I’m a complete sucker for any kind of themed event – I find the predictability proffered by a defined set of parameters strangely comforting, as it caters nicely to my control freak tendencies. So whether it’s an ‘80’s roller disco evening or a Halloween party, you can expect me to be in attendance – fully clad in requisite regalia and an embarrassing amount of enthusiasm.
So you can imagine my excitement when I found out about Sotano’s Mediterranean-themed fortnights, whereby each of my favourite ocean’s countries are allocated 2 weeks to show off their respective cuisines. I was particularly excited to try out their Egyptian menu (I mean have you ever thought about what Egyptians actually eat? Yes they build pyramids and empires, but how do they sustain these efforts?!), but was sadly slow off the mark and had to ‘settle’ for an evening entirely dedicated to the culinary stylings of France.
Sotano, part of the Caveau group, is one of my favourite places in Cape Town – on a summer’s day there is nowhere better to enjoy a gentle sea breeze and a stiff drink or two. I’ve only ever experienced the charming Greek taverna-style outdoor section, but thanks to an unseasonal South-Easter bollocking its way through the city, this particular trip led us indoors – an area of the restaurant I’d only ever seen in the distance through a cocktail-soaked haze.
I can report that the interior is every bit as attractive as its outdoor counterpart, boasting a host of really unusual and stylish fittings, as well as a most awesome feature fireplace, which is more aesthetic than functional but really who cares.
It’s not like we live in Siberia.
And so to the main point of the evening – the gastronomie francaise. I’ve never been what you’d call a fan of French food – I sometimes find it a little too delicate and fussy for my liking, and I’m immediately suspicious of a culture that prizes fare like aspic and frog’s legs so highly. I also feel that many restaurateurs in this country have come to believe that the inherent ‘Frenchness’ of food somehow makes it more fancy, and use this as an excuse to serve outrageously small portions – at such exorbitant rates that you may as well book a flight to Paris and try out the real thing.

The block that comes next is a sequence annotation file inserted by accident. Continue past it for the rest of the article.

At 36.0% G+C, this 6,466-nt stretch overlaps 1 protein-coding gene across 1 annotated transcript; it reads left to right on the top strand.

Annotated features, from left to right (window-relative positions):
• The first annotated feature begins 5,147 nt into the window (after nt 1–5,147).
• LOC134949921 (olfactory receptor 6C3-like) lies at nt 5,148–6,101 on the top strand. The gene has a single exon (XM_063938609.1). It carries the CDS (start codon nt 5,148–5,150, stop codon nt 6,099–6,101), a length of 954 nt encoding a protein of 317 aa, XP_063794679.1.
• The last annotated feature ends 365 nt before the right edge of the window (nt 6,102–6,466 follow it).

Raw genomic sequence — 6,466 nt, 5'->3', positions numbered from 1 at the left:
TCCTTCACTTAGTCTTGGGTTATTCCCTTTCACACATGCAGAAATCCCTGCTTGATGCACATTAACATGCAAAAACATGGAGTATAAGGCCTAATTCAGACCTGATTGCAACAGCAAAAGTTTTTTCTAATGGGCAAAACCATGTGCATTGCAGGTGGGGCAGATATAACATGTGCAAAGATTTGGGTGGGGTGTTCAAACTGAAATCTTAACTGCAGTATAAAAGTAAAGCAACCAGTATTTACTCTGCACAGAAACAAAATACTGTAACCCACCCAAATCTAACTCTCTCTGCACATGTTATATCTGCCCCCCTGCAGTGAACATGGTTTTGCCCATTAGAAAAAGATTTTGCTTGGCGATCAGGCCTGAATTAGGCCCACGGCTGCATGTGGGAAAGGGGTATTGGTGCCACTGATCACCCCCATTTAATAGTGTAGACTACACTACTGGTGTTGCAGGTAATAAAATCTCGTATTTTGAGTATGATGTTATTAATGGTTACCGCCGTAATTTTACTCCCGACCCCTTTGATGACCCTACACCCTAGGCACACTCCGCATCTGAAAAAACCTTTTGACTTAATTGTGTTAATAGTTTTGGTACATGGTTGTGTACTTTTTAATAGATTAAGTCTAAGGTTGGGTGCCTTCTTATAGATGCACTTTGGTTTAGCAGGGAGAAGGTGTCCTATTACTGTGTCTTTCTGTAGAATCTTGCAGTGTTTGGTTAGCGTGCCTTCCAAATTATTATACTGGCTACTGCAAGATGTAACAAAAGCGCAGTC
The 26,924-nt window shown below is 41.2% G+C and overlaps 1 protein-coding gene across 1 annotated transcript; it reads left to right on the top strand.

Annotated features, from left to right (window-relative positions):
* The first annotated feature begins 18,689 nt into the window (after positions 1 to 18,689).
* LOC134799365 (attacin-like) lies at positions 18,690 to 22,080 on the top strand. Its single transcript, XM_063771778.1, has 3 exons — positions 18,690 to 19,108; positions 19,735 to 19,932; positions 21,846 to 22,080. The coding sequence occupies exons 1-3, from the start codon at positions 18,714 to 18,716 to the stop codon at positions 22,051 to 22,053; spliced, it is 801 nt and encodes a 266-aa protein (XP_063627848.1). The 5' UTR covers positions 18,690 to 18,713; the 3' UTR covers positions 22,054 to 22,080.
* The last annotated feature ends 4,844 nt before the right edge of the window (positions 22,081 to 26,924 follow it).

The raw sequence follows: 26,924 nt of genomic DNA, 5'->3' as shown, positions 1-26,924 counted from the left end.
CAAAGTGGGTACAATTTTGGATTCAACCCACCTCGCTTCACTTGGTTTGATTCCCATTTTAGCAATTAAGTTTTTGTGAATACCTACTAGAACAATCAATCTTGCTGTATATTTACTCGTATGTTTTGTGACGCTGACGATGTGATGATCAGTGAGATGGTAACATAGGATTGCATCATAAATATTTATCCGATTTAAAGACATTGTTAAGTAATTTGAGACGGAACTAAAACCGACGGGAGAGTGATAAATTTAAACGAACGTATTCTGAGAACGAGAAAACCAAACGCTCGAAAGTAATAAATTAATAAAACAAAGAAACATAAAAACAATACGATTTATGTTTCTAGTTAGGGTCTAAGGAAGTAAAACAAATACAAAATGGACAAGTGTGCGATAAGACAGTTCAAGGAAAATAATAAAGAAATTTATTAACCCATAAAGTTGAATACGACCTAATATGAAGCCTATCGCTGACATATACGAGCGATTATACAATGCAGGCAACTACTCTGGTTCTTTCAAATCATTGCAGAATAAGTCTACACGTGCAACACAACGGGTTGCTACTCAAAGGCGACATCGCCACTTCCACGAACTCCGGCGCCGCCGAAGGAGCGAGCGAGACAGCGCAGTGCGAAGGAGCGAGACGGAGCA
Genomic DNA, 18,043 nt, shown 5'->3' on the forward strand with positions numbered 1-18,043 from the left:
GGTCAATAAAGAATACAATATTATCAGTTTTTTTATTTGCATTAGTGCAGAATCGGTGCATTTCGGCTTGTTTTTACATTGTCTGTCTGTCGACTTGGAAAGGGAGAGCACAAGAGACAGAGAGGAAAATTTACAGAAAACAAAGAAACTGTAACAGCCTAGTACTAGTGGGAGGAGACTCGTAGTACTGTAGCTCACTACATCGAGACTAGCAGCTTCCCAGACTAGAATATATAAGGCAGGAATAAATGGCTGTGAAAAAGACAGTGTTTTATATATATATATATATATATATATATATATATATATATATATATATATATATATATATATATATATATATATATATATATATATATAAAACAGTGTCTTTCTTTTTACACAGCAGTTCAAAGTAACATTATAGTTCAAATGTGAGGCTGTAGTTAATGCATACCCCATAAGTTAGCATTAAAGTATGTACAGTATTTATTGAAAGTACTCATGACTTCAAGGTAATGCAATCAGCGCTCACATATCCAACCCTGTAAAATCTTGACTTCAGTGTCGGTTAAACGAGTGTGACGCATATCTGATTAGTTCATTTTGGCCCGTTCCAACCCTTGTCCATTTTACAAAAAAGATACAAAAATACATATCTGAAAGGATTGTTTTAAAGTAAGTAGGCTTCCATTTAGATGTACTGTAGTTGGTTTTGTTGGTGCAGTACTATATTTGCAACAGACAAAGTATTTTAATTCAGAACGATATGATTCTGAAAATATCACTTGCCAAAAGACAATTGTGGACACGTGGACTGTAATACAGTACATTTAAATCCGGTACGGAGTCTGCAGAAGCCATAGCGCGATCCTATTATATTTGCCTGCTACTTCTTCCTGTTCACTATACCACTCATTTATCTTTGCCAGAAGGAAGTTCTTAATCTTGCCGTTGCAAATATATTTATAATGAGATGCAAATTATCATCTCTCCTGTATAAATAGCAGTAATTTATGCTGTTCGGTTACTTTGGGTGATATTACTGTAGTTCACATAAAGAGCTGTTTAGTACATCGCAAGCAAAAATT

Reservations aside, at a glance the menu had me salivating, so we dove in without further ado. The deal on offer is amazing – 3 courses for just R110 – so we opted to share all 5 available dishes. A wise move indeed, given that I feel my life would be infinitely poorer for having missed out on any one of them.
Starter number 1 arrived in double quick time – a deep fried camembert, served atop a toasted brioche. Whilst it looked an awful lot like an oversized fish finger, once it hit the taste buds, the similarities to processed seafood vanished swiftly. I’ve gotta hand it to the French (and Sotano’s chef) – they really can do a lot with very little, and this unassuming dish hit all the right marks – oozing cheesy decadence and indulgent bready chewiness combining to form a powerhouse combination of flavour that won’t soon be forgotten. Viva la France!